We aren’t going to recommend you go out to a pawn shop and get a super cheap electric guitar to plug into the Rocksmith game.
Sure, that will work, but it's not the best guitar for Rocksmith. The best one is something that will sound just as good plugged into an amplifier as it will into your Xbox or PlayStation.
Les Paul - 100 WINNER!!!
GRGM21BKN 3/4 Size
Rocksmith does have some really good filtering technology so a guitar with really poor outputs, pickups and hardware will probably sound fine while playing the game. But for most, playing the game is a means to playing in real life.
We also realize that if you're playing Rocksmith, or buying a guitar for someone who is learning on Rocksmith, then you are a fairly new guitarist and don't need to spend thousands on a limited edition, top of the line, ear splitting guitar.
Before we go any further though, lets make sure you know the basics of what you are buying this guitar for!
We realize that if "Rocksmith Guitar" is something that you've been given on a Christmas or Birthday present list than you may not even know what it is!
Rocksmith is one of the premium options for learning the guitar via software that adapts to a players skill level. It is available for all major gaming systems, including Xbox, Playstation, PC, and Mac.
The game itself comes packed with lessons and songs that are designed to get you playing early and often. It also adjusts to your skill level, so you will always be pushed just enough to keep you improving, without making a lesson or song impossible and frustrating to play.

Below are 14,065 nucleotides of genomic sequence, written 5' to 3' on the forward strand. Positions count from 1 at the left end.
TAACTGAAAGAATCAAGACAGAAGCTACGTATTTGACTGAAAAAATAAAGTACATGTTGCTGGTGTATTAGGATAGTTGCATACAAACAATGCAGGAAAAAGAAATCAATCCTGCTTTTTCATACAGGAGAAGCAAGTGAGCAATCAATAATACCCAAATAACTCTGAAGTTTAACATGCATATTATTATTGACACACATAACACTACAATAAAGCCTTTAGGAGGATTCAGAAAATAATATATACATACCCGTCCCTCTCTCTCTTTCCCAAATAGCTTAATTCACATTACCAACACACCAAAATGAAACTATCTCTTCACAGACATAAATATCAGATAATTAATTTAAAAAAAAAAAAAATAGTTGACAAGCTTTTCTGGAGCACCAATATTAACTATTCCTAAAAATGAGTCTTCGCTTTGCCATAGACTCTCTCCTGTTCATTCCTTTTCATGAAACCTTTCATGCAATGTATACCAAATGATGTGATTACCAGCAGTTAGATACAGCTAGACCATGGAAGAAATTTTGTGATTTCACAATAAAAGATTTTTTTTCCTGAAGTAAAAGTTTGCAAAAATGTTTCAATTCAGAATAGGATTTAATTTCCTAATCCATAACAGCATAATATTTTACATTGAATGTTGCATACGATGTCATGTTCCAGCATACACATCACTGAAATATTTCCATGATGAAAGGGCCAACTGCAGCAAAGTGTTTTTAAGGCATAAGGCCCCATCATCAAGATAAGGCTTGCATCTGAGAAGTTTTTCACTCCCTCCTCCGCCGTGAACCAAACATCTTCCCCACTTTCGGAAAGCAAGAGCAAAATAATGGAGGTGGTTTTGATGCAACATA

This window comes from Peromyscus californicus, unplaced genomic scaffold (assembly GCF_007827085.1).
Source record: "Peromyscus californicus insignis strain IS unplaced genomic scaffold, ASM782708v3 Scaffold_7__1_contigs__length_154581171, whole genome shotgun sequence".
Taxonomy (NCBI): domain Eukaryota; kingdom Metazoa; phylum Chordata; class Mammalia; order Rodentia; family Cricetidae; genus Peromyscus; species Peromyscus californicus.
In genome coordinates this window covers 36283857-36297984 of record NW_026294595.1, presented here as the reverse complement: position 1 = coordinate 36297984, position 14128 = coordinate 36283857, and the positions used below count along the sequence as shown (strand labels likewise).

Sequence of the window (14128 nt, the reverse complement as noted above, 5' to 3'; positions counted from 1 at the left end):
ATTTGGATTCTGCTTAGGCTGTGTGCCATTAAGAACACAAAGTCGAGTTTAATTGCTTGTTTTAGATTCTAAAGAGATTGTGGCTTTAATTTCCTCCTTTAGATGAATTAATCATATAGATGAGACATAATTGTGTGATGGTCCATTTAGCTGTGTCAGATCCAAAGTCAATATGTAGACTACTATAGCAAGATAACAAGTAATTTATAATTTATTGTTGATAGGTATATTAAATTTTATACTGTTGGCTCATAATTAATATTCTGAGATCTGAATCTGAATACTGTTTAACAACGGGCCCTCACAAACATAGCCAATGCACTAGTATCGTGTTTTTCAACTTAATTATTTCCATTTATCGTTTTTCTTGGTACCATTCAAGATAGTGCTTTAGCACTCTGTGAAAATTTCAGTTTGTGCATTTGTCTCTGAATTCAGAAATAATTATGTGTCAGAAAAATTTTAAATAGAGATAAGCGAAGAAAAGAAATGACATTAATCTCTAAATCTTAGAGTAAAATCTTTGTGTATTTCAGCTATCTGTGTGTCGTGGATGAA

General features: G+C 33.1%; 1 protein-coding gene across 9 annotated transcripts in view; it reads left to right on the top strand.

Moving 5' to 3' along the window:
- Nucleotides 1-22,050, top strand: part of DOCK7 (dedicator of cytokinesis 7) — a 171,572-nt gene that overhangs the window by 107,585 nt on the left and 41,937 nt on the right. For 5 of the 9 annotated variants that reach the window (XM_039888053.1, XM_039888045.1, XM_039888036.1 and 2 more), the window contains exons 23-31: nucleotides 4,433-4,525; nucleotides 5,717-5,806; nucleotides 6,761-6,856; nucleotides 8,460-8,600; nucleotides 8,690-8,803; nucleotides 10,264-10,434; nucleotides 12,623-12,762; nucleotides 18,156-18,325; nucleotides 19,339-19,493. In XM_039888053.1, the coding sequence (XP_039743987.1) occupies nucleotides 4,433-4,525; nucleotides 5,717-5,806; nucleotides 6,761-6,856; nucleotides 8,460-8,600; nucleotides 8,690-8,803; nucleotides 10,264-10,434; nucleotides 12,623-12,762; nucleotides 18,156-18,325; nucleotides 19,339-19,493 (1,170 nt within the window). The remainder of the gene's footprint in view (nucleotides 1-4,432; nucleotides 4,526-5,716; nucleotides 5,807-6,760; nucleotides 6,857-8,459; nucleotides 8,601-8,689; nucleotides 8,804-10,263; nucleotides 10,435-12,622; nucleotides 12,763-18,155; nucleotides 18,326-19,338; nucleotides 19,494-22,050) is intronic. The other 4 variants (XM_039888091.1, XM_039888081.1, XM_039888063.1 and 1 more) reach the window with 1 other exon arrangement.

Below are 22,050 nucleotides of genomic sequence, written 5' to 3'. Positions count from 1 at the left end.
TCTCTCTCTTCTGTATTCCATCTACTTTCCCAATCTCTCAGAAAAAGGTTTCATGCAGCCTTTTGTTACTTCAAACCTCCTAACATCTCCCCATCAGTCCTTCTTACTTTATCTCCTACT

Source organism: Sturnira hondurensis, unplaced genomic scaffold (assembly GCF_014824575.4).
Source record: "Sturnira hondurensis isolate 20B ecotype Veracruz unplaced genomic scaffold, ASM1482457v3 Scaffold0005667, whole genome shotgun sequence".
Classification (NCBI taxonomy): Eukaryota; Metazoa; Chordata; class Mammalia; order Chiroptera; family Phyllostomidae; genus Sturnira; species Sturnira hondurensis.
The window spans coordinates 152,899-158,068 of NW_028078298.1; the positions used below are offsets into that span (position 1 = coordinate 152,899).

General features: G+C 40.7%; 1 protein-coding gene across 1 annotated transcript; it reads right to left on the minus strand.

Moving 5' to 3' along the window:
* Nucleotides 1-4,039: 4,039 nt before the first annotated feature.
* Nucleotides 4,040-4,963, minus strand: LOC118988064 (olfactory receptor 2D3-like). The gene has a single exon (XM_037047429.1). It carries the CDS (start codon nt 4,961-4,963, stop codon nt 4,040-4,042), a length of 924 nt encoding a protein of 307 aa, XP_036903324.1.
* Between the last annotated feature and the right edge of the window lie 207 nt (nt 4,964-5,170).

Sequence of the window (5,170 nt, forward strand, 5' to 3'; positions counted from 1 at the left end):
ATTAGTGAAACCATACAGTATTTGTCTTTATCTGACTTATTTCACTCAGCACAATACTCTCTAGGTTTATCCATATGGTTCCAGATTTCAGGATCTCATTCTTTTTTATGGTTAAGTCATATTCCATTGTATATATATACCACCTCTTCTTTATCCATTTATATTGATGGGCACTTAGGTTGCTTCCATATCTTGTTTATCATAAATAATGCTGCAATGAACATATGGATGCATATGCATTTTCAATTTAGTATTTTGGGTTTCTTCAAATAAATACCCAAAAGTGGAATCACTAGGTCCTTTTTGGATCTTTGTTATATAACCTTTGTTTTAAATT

In the table near the top of this post we presented out choices for the top guitars for Rocksmith. In the section below we've given you a more detailed review of each instrument.
Each one includes a link over to Amazon so you can read customer reviews, see the manufacturer detailed reports, and see the price.
One thing we should note before we go any further. You can use an acoustic guitar with the Rocksmith software. Instead of plugging the software directly into your guitar with a cable you'll need to plug a microphone into your system.
We don't like this as much because you can pick a lot of ambient noises or static that will throw off the quality of your experience. Now, that being said, if your heart is set on playing Acoustic check out our recommendations for beginners.
If you have an Acoustic already you can give it a try, but just know that this can lead to problems and you may want to pick up an Electric or Acoustic-Electric while you are learning with the game.
This guitar incorporates many of the features you'd expect from a Les Paul guitar while not coming with the price tag.
The guitar comes with a mahogany body and neck, maple top, and rosewood fretboard. The body is cut slightly slimmer than the original, making it lighter and a little easier to handle for beginners.
The tone is a result of two Alnico V Humbucker pickups with tone and volume dials for both.
The smaller size of this guitar makes this instrument easier for beginners to fret and move around the neck, without sacrificing the unmistakable style of a true Ibanez.
The body is made from poplar and the neck is fully maple, a nice feature you rarely see on a guitar this price.